Comfort. The temperature, lighting, bedding and sleeping quarters and exercise areas should all be comfortable for your pup.

Schedule. Find out when your dog will be fed, exercised and put to bed. Let the staff know of any concerns you have. Keep in mind that boarded pets should be checked on regularly throughout the day by a staff member trained to recognize signs of distress.

Your initial impression. Listen to your gut as you form your opinion about the facility. Is everything clean and orderly? Is the staff eager to assist you? Is the business running smoothly? You can also ask for referrals and speak to other owners who have boarded their pets there.

Keep Doggies Safe This Halloween

"I can haz candiee?"

Halloween is around the corner and that means dress-up, candy and fun. Many of us like to include our dogs in the festivities; putting them in costumes or taking them trick-or-treating. It’s up to us to make sure they don’t get into any mischief that could hurt them. To keep your dog calm and secure, follow these common-sense Halloween safety tips.

• No candy treats. Don’t leave candy out that your dog can get into and eat. Chocolate, especially dark and baking varieties, can be toxic to dogs and cats, causing vomiting and diarrhea even in small amounts. Xylitol, an artificial sweetener found in candy, mints and gum, causes rapid low blood sugar and liver failure in dogs. Call your vet or the ASPCA Animal Poison Control Center at 888-426-4435 if you suspect your dog has eaten toxic candy.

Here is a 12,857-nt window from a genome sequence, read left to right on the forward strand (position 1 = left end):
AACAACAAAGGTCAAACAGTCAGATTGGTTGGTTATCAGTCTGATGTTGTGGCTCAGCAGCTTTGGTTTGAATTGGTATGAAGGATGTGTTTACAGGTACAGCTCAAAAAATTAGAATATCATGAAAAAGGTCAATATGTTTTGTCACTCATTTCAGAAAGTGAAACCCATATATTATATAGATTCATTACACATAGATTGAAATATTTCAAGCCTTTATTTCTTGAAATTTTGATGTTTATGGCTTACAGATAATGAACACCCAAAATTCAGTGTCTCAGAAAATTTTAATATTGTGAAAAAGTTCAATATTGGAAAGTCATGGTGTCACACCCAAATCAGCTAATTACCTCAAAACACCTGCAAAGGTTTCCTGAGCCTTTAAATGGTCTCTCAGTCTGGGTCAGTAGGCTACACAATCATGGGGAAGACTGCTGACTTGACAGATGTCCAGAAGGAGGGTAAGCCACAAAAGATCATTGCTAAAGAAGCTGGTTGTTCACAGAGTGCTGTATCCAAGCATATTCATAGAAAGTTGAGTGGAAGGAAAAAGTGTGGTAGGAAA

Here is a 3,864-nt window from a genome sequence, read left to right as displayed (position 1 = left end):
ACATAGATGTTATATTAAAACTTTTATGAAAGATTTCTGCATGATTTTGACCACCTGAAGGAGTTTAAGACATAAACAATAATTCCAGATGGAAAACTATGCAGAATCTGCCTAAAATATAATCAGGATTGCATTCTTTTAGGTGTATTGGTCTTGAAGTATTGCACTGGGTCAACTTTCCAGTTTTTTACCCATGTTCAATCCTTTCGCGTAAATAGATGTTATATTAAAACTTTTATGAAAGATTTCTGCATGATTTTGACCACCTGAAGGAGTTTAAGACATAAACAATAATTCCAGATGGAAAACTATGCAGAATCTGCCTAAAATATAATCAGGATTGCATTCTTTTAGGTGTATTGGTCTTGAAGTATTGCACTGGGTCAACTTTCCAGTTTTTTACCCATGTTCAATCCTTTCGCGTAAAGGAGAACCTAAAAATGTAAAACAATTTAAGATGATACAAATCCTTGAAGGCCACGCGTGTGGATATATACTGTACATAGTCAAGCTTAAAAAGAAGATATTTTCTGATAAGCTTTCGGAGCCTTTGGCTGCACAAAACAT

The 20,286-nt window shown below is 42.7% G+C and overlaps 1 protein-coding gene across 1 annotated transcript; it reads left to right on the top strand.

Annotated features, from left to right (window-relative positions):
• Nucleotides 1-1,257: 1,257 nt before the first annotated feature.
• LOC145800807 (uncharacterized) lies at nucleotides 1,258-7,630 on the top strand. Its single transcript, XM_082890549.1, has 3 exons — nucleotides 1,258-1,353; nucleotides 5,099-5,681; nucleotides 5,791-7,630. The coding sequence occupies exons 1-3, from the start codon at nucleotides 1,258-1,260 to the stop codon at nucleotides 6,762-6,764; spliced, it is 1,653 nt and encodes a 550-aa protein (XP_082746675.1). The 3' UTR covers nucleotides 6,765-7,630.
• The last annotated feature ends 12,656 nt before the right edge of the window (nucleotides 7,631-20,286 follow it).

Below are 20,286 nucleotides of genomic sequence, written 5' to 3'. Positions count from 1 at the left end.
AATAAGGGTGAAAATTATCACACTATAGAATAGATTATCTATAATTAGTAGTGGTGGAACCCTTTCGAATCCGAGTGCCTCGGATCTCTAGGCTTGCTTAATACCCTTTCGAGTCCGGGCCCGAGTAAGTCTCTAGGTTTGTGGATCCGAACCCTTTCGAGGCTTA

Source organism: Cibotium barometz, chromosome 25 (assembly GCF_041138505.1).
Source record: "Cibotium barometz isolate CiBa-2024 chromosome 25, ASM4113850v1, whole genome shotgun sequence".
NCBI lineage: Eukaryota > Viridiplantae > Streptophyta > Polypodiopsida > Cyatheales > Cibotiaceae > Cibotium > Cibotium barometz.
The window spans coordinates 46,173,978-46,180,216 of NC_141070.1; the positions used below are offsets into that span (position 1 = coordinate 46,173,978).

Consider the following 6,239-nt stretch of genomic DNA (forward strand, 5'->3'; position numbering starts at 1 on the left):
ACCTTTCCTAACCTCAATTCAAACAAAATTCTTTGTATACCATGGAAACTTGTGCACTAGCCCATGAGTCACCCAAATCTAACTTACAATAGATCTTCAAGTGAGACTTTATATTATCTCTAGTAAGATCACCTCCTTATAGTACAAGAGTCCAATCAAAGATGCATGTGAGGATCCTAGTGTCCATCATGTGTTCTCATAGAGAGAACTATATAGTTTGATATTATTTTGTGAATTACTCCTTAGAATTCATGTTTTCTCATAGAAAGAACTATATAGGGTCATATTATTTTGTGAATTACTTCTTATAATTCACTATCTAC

• Watch out for wrappers. Foil from candies, lollipop sticks and small plastic decorations can cause intestinal blockage if ingested by your pup. Don’t let an emergency vet visit for a ruptured intestine ruin your holiday!

• Keep pumpkins and other decorations out of reach. Your dog’s tail (or a freaked-out cat) can knock over candles and start a fire. While fall decorations such as pumpkins, squash and corn are non-toxic, your dog may have an upset stomach if he eats them. Don’t let your dog chew lighted decorations or electrical cords; he could get burned, shocked or cut.

• Bring your dogs and other pets inside. Unfortunately, some people can play cruel tricks on animals, especially black cats.  To be safe, don’t let pets out alone on Halloween and in the days leading to and following the holiday.

• Consider putting your dog in a bedroom if you have trick-or-treaters. A constantly ringing doorbell or knocking can stress some dogs. They may also become afraid when they see strangers in costumes.

• Don’t let your dog dart out the door. If he becomes startled or afraid, he might just make a run for it. It’s a good time to make sure your dog has the proper I.D. tags. Lost dogs with identification have a much better chance of being returned to their owners.

• Dress your dog in a costume only if he’s comfortable. Some pups like dressing up and some find it stressful. Try on the costume before Halloween and see if your dog feels distressed. If he doesn’t like it, don’t force him to wear it. Also, make sure your dog can see, hear, move and breath freely in his costume.

• Always supervise  your dog while he’s in costume. Some dogs try to eat their costumes or get tangled on trees and fences.


For a safe and fun Halloween celebration, join Dawg Gone Good on October 31st from 4-8 p.m. We’ll have food, witches brew, prizes, discounts and more. Have your dog’s paw read by a real animal communicator for a $5 donation to NM Dogs Deserve Better. See which pooch has the winning costume. Let your dog get a treat for doing a trick. We’re located in Nob Hill, on Central at Wellesley, in beautiful Albuquerque, NM.